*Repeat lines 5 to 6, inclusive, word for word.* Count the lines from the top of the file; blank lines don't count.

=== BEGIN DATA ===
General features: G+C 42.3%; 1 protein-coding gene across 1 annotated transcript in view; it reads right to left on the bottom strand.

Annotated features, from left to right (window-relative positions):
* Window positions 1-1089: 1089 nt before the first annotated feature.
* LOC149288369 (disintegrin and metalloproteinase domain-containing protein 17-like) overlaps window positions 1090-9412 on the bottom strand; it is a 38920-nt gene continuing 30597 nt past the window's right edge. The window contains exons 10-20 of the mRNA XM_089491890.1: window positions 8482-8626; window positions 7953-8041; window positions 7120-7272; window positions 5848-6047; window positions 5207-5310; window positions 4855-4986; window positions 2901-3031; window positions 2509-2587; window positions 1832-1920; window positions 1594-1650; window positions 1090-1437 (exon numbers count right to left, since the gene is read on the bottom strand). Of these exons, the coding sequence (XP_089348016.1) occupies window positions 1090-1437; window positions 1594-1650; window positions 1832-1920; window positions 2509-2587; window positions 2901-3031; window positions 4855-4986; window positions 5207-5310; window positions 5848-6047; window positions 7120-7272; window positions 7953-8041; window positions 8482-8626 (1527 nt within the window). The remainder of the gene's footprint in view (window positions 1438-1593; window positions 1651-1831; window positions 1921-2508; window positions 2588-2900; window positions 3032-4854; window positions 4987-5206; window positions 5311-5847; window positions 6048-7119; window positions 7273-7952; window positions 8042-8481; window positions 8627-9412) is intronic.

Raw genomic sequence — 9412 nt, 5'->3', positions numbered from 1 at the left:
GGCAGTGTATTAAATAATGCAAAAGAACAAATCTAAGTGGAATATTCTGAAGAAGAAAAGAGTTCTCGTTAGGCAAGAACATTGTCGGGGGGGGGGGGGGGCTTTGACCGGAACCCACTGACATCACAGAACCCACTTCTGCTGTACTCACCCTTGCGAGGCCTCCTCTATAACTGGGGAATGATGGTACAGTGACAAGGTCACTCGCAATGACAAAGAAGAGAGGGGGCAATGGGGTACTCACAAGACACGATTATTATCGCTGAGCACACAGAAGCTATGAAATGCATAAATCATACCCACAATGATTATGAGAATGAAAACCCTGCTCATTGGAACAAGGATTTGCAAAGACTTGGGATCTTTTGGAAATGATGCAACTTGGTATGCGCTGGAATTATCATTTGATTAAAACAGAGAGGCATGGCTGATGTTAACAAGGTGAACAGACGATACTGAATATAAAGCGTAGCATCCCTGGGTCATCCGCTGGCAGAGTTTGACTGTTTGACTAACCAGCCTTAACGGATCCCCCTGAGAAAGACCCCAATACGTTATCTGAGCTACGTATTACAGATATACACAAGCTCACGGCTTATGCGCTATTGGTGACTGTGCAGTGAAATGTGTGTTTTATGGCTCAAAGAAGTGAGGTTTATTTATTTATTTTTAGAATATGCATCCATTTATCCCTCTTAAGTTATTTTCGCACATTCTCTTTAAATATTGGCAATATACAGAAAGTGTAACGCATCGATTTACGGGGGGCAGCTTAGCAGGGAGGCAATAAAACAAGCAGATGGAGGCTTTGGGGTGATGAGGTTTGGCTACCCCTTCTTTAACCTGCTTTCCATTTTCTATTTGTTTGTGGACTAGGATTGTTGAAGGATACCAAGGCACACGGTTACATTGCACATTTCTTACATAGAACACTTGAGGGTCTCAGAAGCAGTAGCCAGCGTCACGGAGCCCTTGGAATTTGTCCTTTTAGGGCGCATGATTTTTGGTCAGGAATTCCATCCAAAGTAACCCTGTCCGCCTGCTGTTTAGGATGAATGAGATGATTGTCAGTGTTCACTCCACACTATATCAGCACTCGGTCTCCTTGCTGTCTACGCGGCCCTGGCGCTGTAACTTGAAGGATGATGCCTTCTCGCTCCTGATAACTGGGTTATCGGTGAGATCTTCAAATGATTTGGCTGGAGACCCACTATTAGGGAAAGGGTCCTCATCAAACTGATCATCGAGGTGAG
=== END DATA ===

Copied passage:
Raw genomic sequence — 9412 nt, 5'->3', positions numbered from 1 at the left:
GGCAGTGTATTAAATAATGCAAAAGAACAAATCTAAGTGGAATATTCTGAAGAAGAAAAGAGTTCTCGTTAGGCAAGAACATTGTCGGGGGGGGGGGGGGGCTTTGACCGGAACCCACTGACATCACAGAACCCACTTCTGCTGTACTCACCCTTGCGAGGCCTCCTCTATAACTGGGGAATGATGGTACAGTGACAAGGTCACTCGCAATGACAAAGAAGAGAGGGGGCAATGGGGTACTCACAAGACACGATTATTATCGCTGAGCACACAGAAGCTATGAAATGCATAAATCATACCCACAATGATTATGAGAATGAAAACCCTGCTCATTGGAACAAGGATTTGCAAAGACTTGGGATCTTTTGGAAATGATGCAACTTGGTATGCGCTGGAATTATCATTTGATTAAAACAGAGAGGCATGGCTGATGTTAACAAGGTGAACAGACGATACTGAATATAAAGCGTAGCATCCCTGGGTCATCCGCTGGCAGAGTTTGACTGTTTGACTAACCAGCCTTAACGGATCCCCCTGAGAAAGACCCCAATACGTTATCTGAGCTACGTATTACAGATATACACAAGCTCACGGCTTATGCGCTATTGGTGACTGTGCAGTGAAATGTGTGTTTTATGGCTCAAAGAAGTGAGGTTTATTTATTTATTTTTAGAATATGCATCCATTTATCCCTCTTAAGTTATTTTCGCACATTCTCTTTAAATATTGGCAATATACAGAAAGTGTAACGCATCGATTTACGGGGGGCAGCTTAGCAGGGAGGCAATAAAACAAGCAGATGGAGGCTTTGGGGTGATGAGGTTTGGCTACCCCTTCTTTAACCTGCTTTCCATTTTCTATTTGTTTGTGGACTAGGATTGTTGAAGGATACCAAGGCACACGGTTACATTGCACATTTCTTACATAGAACACTTGAGGGTCTCAGAAGCAGTAGCCAGCGTCACGGAGCCCTTGGAATTTGTCCTTTTAGGGCGCATGATTTTTGGTCAGGAATTCCATCCAAAGTAACCCTGTCCGCCTGCTGTTTAGGATGAATGAGATGATTGTCAGTGTTCACTCCACACTATATCAGCACTCGGTCTCCTTGCTGTCTACGCGGCCCTGGCGCTGTAACTTGAAGGATGATGCCTTCTCGCTCCTGATAACTGGGTTATCGGTGAGATCTTCAAATGATTTGGCTGGAGACCCACTATTAGGGAAAGGGTCCTCATCAAACTGATCATCGAGGTGAG